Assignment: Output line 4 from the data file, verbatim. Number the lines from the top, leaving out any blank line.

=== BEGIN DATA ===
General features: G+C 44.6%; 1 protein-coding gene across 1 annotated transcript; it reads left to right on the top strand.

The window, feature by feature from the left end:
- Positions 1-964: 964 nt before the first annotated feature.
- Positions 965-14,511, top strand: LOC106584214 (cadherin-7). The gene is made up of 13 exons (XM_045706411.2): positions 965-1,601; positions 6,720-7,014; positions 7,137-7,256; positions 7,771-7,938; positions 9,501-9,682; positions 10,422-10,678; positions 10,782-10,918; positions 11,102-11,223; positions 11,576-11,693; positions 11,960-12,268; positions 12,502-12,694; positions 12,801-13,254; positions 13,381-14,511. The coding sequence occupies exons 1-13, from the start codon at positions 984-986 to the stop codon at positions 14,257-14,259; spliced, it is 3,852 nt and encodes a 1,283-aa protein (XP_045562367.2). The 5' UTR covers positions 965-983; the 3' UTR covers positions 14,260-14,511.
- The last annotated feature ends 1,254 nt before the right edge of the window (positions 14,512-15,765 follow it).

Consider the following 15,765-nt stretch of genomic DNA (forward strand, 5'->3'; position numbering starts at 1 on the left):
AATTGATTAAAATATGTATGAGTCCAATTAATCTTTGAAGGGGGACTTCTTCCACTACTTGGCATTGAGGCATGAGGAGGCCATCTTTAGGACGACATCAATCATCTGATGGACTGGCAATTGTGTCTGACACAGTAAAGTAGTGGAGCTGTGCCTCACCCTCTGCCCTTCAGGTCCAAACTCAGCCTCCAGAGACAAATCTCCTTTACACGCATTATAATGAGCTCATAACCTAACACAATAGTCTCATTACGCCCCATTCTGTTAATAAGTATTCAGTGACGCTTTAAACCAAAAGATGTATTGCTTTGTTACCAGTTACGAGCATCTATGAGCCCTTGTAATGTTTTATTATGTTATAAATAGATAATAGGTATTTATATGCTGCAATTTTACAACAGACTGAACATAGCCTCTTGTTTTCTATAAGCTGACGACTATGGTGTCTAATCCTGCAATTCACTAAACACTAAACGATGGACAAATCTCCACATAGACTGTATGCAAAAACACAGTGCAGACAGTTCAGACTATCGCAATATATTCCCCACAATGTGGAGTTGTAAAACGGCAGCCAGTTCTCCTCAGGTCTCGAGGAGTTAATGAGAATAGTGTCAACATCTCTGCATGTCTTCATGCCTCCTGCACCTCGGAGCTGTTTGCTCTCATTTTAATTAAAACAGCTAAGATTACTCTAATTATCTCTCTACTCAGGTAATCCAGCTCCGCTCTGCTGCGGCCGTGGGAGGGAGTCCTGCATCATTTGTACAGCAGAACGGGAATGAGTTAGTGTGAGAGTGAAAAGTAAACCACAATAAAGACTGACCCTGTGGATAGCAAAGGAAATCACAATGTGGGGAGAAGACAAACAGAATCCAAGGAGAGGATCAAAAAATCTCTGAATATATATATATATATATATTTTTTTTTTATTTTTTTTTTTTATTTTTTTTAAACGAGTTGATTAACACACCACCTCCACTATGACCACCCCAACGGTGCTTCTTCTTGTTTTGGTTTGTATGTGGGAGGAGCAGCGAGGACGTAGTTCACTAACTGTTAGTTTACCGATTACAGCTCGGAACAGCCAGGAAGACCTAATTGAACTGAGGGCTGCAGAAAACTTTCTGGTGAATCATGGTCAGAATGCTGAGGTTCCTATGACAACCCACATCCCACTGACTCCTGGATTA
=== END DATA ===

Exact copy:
- Positions 965-14,511, top strand: LOC106584214 (cadherin-7). The gene is made up of 13 exons (XM_045706411.2): positions 965-1,601; positions 6,720-7,014; positions 7,137-7,256; positions 7,771-7,938; positions 9,501-9,682; positions 10,422-10,678; positions 10,782-10,918; positions 11,102-11,223; positions 11,576-11,693; positions 11,960-12,268; positions 12,502-12,694; positions 12,801-13,254; positions 13,381-14,511. The coding sequence occupies exons 1-13, from the start codon at positions 984-986 to the stop codon at positions 14,257-14,259; spliced, it is 3,852 nt and encodes a 1,283-aa protein (XP_045562367.2). The 5' UTR covers positions 965-983; the 3' UTR covers positions 14,260-14,511.